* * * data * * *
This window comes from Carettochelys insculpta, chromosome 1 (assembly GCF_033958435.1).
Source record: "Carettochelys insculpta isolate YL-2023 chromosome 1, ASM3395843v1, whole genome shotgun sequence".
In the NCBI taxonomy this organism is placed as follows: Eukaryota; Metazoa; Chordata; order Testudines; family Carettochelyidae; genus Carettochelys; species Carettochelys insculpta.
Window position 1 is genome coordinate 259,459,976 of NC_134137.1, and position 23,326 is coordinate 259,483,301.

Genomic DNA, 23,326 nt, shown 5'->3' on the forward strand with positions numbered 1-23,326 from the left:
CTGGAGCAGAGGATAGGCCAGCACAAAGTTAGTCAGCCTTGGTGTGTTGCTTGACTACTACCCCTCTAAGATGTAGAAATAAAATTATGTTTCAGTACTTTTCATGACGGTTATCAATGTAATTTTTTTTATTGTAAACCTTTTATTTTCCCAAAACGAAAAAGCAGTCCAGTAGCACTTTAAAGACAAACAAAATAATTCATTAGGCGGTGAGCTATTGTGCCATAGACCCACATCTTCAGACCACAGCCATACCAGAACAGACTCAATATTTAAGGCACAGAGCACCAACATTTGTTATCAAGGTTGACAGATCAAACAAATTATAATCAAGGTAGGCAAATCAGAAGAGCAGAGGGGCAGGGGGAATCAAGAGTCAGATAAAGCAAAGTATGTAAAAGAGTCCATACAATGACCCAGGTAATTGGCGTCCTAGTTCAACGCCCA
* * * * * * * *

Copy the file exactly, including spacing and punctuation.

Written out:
This window comes from Carettochelys insculpta, chromosome 1 (assembly GCF_033958435.1).
Source record: "Carettochelys insculpta isolate YL-2023 chromosome 1, ASM3395843v1, whole genome shotgun sequence".
In the NCBI taxonomy this organism is placed as follows: Eukaryota; Metazoa; Chordata; order Testudines; family Carettochelyidae; genus Carettochelys; species Carettochelys insculpta.
Window position 1 is genome coordinate 259,459,976 of NC_134137.1, and position 23,326 is coordinate 259,483,301.

Genomic DNA, 23,326 nt, shown 5'->3' on the forward strand with positions numbered 1-23,326 from the left:
CTGGAGCAGAGGATAGGCCAGCACAAAGTTAGTCAGCCTTGGTGTGTTGCTTGACTACTACCCCTCTAAGATGTAGAAATAAAATTATGTTTCAGTACTTTTCATGACGGTTATCAATGTAATTTTTTTTATTGTAAACCTTTTATTTTCCCAAAACGAAAAAGCAGTCCAGTAGCACTTTAAAGACAAACAAAATAATTCATTAGGCGGTGAGCTATTGTGCCATAGACCCACATCTTCAGACCACAGCCATACCAGAACAGACTCAATATTTAAGGCACAGAGCACCAACATTTGTTATCAAGGTTGACAGATCAAACAAATTATAATCAAGGTAGGCAAATCAGAAGAGCAGAGGGGCAGGGGGAATCAAGAGTCAGATAAAGCAAAGTATGTAAAAGAGTCCATACAATGACCCAGGTAATTGGCGTCCTAGTTCAACGCCCA